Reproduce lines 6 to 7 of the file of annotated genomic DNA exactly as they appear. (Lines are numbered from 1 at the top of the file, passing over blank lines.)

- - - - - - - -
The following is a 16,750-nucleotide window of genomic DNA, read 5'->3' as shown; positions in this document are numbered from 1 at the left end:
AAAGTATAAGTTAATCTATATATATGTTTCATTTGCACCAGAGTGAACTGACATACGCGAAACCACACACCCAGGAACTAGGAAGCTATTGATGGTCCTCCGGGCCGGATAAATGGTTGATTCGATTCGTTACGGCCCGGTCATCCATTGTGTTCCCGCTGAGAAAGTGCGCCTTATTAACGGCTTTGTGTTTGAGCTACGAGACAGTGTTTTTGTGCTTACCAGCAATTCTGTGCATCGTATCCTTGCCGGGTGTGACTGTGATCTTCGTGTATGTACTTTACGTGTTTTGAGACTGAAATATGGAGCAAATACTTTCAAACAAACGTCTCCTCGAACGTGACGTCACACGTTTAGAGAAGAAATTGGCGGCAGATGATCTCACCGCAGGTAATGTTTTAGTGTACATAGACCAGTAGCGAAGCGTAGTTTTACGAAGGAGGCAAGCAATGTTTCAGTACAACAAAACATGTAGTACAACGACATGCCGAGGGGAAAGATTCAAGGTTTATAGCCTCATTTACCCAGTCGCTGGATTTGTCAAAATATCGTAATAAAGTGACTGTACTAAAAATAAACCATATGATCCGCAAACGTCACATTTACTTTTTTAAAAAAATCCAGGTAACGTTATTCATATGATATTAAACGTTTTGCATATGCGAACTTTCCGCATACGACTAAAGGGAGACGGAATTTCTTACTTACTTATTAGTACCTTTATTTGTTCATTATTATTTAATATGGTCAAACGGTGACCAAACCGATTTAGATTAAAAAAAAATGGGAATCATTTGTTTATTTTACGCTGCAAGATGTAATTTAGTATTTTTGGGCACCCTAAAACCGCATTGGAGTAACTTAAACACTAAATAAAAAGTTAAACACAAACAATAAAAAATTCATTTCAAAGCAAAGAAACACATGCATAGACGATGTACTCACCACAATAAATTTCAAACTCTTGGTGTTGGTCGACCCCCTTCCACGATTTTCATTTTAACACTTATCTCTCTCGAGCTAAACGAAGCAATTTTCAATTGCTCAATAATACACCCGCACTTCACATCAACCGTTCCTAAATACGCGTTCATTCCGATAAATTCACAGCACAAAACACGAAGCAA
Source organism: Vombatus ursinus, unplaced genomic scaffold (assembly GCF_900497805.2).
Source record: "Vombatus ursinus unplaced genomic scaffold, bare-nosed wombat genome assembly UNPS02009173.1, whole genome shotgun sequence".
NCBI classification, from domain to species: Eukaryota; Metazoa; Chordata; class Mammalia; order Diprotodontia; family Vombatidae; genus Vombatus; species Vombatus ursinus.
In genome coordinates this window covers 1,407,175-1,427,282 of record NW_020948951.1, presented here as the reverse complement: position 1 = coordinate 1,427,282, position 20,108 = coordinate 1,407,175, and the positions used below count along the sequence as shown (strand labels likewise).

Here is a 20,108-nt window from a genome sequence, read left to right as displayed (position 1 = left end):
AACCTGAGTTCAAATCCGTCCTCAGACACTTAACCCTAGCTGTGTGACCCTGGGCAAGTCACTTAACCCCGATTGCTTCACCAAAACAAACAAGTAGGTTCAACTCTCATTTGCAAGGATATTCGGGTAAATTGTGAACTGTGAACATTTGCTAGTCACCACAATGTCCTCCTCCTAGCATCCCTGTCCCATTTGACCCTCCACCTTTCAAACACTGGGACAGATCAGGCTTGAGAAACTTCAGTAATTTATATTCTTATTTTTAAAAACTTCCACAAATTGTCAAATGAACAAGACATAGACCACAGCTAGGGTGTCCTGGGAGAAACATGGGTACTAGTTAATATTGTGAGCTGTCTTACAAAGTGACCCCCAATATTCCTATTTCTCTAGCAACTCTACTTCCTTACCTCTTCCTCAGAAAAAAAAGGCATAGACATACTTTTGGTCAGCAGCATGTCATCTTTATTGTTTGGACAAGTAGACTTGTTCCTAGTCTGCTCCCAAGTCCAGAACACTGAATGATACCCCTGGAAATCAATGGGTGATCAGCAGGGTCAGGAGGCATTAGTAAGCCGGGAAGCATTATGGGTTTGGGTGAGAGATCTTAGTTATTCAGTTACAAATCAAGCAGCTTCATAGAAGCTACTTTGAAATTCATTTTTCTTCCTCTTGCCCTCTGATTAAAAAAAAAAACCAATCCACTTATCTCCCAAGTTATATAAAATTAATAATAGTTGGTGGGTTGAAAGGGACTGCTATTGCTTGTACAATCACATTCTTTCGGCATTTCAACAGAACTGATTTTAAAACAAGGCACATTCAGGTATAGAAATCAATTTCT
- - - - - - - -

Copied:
In genome coordinates this window covers 1,407,175-1,427,282 of record NW_020948951.1, presented here as the reverse complement: position 1 = coordinate 1,427,282, position 20,108 = coordinate 1,407,175, and the positions used below count along the sequence as shown (strand labels likewise).

Here is a 20,108-nt window from a genome sequence, read left to right as displayed (position 1 = left end):